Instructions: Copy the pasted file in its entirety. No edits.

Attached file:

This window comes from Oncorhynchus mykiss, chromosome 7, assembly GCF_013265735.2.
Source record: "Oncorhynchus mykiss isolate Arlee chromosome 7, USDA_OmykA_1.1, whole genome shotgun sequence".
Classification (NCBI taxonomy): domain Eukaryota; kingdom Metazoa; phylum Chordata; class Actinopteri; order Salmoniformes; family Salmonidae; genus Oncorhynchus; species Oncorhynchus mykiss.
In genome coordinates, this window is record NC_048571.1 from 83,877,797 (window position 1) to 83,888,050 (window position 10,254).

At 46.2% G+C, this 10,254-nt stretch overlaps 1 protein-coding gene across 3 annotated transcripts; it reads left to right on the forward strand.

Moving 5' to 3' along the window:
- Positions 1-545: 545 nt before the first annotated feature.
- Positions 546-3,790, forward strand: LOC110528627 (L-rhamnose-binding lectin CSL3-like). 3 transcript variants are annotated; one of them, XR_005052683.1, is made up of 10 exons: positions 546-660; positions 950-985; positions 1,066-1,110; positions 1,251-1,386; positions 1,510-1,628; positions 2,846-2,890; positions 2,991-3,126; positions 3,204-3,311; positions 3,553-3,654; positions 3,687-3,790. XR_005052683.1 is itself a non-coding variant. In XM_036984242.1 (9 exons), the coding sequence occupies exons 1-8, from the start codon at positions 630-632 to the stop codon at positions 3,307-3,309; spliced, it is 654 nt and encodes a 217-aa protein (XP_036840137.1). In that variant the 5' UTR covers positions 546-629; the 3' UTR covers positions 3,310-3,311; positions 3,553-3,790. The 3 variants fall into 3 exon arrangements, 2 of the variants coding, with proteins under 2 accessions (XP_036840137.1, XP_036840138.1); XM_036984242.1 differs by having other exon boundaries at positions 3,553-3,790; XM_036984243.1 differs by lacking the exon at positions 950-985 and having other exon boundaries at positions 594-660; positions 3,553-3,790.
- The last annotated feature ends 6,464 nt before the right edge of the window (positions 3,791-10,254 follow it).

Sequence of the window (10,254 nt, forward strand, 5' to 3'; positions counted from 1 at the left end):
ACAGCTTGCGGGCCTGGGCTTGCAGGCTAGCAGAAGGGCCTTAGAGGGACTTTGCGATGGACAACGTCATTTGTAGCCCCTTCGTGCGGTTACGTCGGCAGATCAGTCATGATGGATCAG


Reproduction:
This window comes from Oncorhynchus mykiss, chromosome 7, assembly GCF_013265735.2.
Source record: "Oncorhynchus mykiss isolate Arlee chromosome 7, USDA_OmykA_1.1, whole genome shotgun sequence".
Classification (NCBI taxonomy): domain Eukaryota; kingdom Metazoa; phylum Chordata; class Actinopteri; order Salmoniformes; family Salmonidae; genus Oncorhynchus; species Oncorhynchus mykiss.
In genome coordinates, this window is record NC_048571.1 from 83,877,797 (window position 1) to 83,888,050 (window position 10,254).

At 46.2% G+C, this 10,254-nt stretch overlaps 1 protein-coding gene across 3 annotated transcripts; it reads left to right on the forward strand.

Moving 5' to 3' along the window:
- Positions 1-545: 545 nt before the first annotated feature.
- Positions 546-3,790, forward strand: LOC110528627 (L-rhamnose-binding lectin CSL3-like). 3 transcript variants are annotated; one of them, XR_005052683.1, is made up of 10 exons: positions 546-660; positions 950-985; positions 1,066-1,110; positions 1,251-1,386; positions 1,510-1,628; positions 2,846-2,890; positions 2,991-3,126; positions 3,204-3,311; positions 3,553-3,654; positions 3,687-3,790. XR_005052683.1 is itself a non-coding variant. In XM_036984242.1 (9 exons), the coding sequence occupies exons 1-8, from the start codon at positions 630-632 to the stop codon at positions 3,307-3,309; spliced, it is 654 nt and encodes a 217-aa protein (XP_036840137.1). In that variant the 5' UTR covers positions 546-629; the 3' UTR covers positions 3,310-3,311; positions 3,553-3,790. The 3 variants fall into 3 exon arrangements, 2 of the variants coding, with proteins under 2 accessions (XP_036840137.1, XP_036840138.1); XM_036984242.1 differs by having other exon boundaries at positions 3,553-3,790; XM_036984243.1 differs by lacking the exon at positions 950-985 and having other exon boundaries at positions 594-660; positions 3,553-3,790.
- The last annotated feature ends 6,464 nt before the right edge of the window (positions 3,791-10,254 follow it).

Sequence of the window (10,254 nt, forward strand, 5' to 3'; positions counted from 1 at the left end):
ACAGCTTGCGGGCCTGGGCTTGCAGGCTAGCAGAAGGGCCTTAGAGGGACTTTGCGATGGACAACGTCATTTGTAGCCCCTTCGTGCGGTTACGTCGGCAGATCAGTCATGATGGATCAG